Do you have Midnite's Whizban Jr. (remote current shunt) in your battery Negative bus connection?

    -Bill

    Bill - thank you.

    I am a little dense. I don't think I completely understand how much to fill the batteries.

    1. I get it that I shouldn't let the plates be exposed to air.
    2. I should fill them when they are warm, fully charged to a "mark"? There is about a 1/2" distance from the plates to the top of the battery plastic housing and then there is another 1" or so to the lid on the fancy caps. I've always filled them when they are fully charged and only to about a 1/8" or so over the plates.

    Good, bad or horrible?

    And don't remember on the remote current shunt - I'll go and look. I built it last winter and was away all summer - had a friend fill the batteries once a month - he used 3 gallons of distilled water over the 5 months during the summer - very little to no battery drain on the system - almost idle but I didn't change anything on the controller from when I set it up. Now that we are back, I'm trying to see what I did wrong or should change.

    Now that I'm thinking about it, I'll have to go through this thread. I think you or vtMaps told me to put it in a different mode during the summer - dang nabit - bad memory.
  • molokaistevemolokaisteve Solar Expert Posts: 25
    Re: Molokai Off grid system design help
    vtmaps wrote: »
    Very nice clean installation. I'm glad to hear things are working out... you deserve good results for all the research you did on the system.

    I suggest you turn off automatic equalization on your classic.

    About the water... maybe you are doing too much equalization, but maybe you just have too high or too long an absorb. What are your charging parameters? What temp are your batteries running? The warmer they are, the more water they use. Speaking of temperature, you do have a battery temp sensor for the midnite, don't you?

    How low do you draw down the batteries every day? If you are doing repeated very shallow overnight discharges, you can program your classic to skip a day (or more) of charging. This may prolong battery life.

    --vtMaps

    vtMaps,

    Thank you. I will turn off the automatic equalization on the classic. How do I know when (what parameters like voltage, days since or ?) to put it in equalization manually?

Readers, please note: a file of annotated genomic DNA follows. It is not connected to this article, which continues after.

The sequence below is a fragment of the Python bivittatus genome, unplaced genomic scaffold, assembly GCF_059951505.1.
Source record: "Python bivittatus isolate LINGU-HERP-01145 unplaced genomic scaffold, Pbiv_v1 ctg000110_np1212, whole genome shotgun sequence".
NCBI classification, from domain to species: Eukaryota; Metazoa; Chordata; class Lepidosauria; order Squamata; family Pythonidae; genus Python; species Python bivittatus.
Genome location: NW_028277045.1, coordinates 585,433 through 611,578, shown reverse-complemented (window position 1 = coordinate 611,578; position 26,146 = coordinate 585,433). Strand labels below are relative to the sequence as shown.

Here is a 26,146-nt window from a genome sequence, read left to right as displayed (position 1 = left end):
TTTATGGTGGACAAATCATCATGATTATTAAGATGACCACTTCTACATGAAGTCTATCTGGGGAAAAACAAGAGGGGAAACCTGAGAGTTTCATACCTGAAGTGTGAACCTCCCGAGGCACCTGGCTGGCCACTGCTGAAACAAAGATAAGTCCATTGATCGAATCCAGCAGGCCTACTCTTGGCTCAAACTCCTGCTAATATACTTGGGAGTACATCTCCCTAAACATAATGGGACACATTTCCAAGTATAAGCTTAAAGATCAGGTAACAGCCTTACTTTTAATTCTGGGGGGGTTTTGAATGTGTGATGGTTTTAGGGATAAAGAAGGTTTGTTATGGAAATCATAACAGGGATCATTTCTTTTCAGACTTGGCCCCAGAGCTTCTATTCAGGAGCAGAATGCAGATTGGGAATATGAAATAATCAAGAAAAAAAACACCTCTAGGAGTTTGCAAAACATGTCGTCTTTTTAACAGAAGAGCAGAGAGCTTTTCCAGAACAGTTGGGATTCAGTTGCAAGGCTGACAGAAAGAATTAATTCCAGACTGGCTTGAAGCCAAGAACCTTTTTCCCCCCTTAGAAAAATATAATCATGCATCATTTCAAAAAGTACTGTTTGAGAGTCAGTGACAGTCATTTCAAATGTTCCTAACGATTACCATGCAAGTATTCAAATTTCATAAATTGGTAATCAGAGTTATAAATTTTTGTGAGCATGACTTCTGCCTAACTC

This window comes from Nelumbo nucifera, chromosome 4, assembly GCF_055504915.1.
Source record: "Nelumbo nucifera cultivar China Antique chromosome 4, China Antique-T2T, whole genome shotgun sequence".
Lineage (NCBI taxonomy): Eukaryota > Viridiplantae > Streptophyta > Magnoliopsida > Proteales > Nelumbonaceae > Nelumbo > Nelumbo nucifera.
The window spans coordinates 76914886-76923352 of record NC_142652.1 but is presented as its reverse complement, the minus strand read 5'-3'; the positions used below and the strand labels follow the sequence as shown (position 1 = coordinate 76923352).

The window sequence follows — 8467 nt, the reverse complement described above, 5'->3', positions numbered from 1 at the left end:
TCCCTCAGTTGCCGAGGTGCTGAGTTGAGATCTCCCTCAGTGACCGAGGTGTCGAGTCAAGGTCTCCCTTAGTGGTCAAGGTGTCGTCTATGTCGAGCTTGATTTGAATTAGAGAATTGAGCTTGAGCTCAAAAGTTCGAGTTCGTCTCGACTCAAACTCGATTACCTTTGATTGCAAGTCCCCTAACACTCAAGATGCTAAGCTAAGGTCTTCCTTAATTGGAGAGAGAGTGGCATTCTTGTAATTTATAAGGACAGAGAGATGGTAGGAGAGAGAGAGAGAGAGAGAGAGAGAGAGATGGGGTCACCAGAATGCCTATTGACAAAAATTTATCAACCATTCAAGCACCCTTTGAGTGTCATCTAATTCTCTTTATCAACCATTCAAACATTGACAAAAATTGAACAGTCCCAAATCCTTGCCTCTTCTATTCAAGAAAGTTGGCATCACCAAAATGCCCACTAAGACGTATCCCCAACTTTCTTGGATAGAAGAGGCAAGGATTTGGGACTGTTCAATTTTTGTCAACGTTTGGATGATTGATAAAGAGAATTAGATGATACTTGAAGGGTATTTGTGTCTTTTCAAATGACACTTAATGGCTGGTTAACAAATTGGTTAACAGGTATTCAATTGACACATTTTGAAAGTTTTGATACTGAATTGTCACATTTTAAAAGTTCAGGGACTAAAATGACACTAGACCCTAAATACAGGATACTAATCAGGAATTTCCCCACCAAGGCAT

Charging parameters - I will go fetch my notes and reply back this evening. This system only gets used once a week or so, sometimes more frequent, when we go to the hangar and fly over to another island. Most of the time it is idle. Idle but very capable. Even when we've used it for hours and hours, the system is still well over 90% charged - most of the time it seems that the panels are feeding in and we are using that power and therefore the batteries are not being drained much since most of the time we use it during daylight hours. Now this is a laymen's point of view...

    How do I know if I hurt the batteries over the summer?

    I had more knowledge last winter but not being around it all summer, my knowledge has quickly evaporated - the joys of being "senior"

    And thank you again for the time you spent with me - I really appreciate it!

    Steve
  • vtmapsvtmaps Solar Expert Posts: 3,738 ✭✭✭✭
    Re: Molokai Off grid system design help
    I've always filled them when they are fully charged and only to about a 1/8" or so over the plates.

    That doesn't sound right... if your electrolyte is only 1/8 inch over the plates, you're 1/8 inch from disaster. Remove the caps, look in the cell and you will see a slot on the side. Your electrolyte should at least reach the slot.
    How do I know when (what parameters like voltage, days since or ?) to put it in equalization manually?

    I think the question is not what parameters to use for equalization, but whether to do it at all. A corrective equalization is in order when the SG of your cells varies. Some battery manufacturers recommend routine equalization.